As we touched on briefly, there are a few different ways to repay a merchant cash advance.
In a split withholding situation, the merchant service provider will take a cut of each credit card transaction. Typically, around 10 to 22 percent of your daily proceeds.
Split processing is considered the easiest repayment method because it’s completely automated. It’s also integrated and requires little effort for both parties involved. While you may still find split withholding arrangements, this repayment method is not as prevalent today as it once was.
ACH withholding is the most popular way to repay your advance. The provider will automatically deduct funds directly from your business’s bank account.
ACH withdrawals are fixed, based on the lender agreement. The provider will deduct the same amount for each repayment over a specified term.
Trust/Lock Box Withholding
With the trust bank account (or lockbox withholding), the full amount of your credit and debit sales are deposited into a trust bank account. Each day, your provider will deduct their share of the proceeds and send the remainder to your business account. This will cause a one- to two-day delay before you access money from your sales.
Why Choose Merchant Cash Advances (MCAs)
There are multiple benefits in choosing a merchant cash advance, but there are also reasons why you might want to avoid them.
Here are the biggest MCA advantages and disadvantages.
Fast Application Process
A business owner can get a merchant account cash advance within a few days with little paperwork. After initial application and uploading any supporting documentation, such as bank account statements, business tax returns and credit processing records, underwriting and fund dispersal takes as little as one business day.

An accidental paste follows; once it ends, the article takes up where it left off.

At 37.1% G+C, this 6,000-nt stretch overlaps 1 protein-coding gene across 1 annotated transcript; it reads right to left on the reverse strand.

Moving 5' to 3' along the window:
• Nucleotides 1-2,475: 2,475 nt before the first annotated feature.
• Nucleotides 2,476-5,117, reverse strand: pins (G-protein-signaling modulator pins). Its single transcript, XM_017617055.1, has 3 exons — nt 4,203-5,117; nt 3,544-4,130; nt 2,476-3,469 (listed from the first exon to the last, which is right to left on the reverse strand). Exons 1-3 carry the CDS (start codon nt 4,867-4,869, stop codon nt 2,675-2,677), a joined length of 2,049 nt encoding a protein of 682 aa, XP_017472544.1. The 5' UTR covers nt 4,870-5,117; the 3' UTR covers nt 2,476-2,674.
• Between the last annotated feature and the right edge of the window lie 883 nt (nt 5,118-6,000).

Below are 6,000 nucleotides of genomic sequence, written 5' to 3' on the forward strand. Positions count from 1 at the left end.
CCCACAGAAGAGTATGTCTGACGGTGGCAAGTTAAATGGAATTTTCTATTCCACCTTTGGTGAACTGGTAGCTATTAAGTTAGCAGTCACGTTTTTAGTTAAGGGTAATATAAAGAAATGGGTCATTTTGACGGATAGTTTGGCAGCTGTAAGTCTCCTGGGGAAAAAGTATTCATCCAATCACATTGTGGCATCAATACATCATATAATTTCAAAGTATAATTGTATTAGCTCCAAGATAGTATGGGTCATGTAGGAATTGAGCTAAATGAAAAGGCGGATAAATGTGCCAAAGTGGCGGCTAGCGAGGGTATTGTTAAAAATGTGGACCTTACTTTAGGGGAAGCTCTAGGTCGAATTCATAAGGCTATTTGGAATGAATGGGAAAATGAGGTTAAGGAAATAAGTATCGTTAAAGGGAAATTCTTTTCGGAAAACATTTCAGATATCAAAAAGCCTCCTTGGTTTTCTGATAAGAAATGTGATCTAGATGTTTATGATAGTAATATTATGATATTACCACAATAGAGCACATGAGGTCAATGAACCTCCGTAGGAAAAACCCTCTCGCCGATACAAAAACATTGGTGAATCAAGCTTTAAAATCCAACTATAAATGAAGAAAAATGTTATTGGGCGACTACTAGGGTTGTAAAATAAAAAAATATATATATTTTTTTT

No Collateral Required
When you want a loan from a bank, it’s apparent that you’ll need to produce collateral to get credit. As MCAs are unsecured, you don’t have to pledge personal assets or business properties to secure one.
Traditional MCAs have variable repayments, which means when sales are down, your payment is lower. Conversely, when sales increase, your remittance does too.
No Need for Perfect Credit Qualifications
A good business credit score is a must for most business loans, but MCA providers are more concerned with your future sales projections. As long as you have a strong record of consistent cash flow, you have a good chance of qualifying for a merchant cash advance.
Other MCA Considerations
Merchant cash advance qualifications are flexible with a guarantee of quick capital, but they have some drawbacks.
The annual percentage rate (APR) for MCAs is quite expensive. You might have to pay fees that range from 10 to 40 percent of the amount you intend to borrow.
MCA remittances occur on a daily or weekly basis. Before you take on a merchant cash advance, confirm your cash flow can accommodate the frequent draws.
Since an MCA business provider takes a portion of your daily sales, profit margins will drop until you have fully paid off the advance.
Comprehending an MCA can be hard, even for financial experts. If you can’t qualify for a traditional business loan and need quick cash, an MCA may be your best option. As long as you understand how the amount is repaid, factor rates and how they affect the total amount owed, you’re ready to explore MCA financing options.
For additional help in understanding how the funding process works, you can turn to Fast Capital 360 experts. It’s worth considering.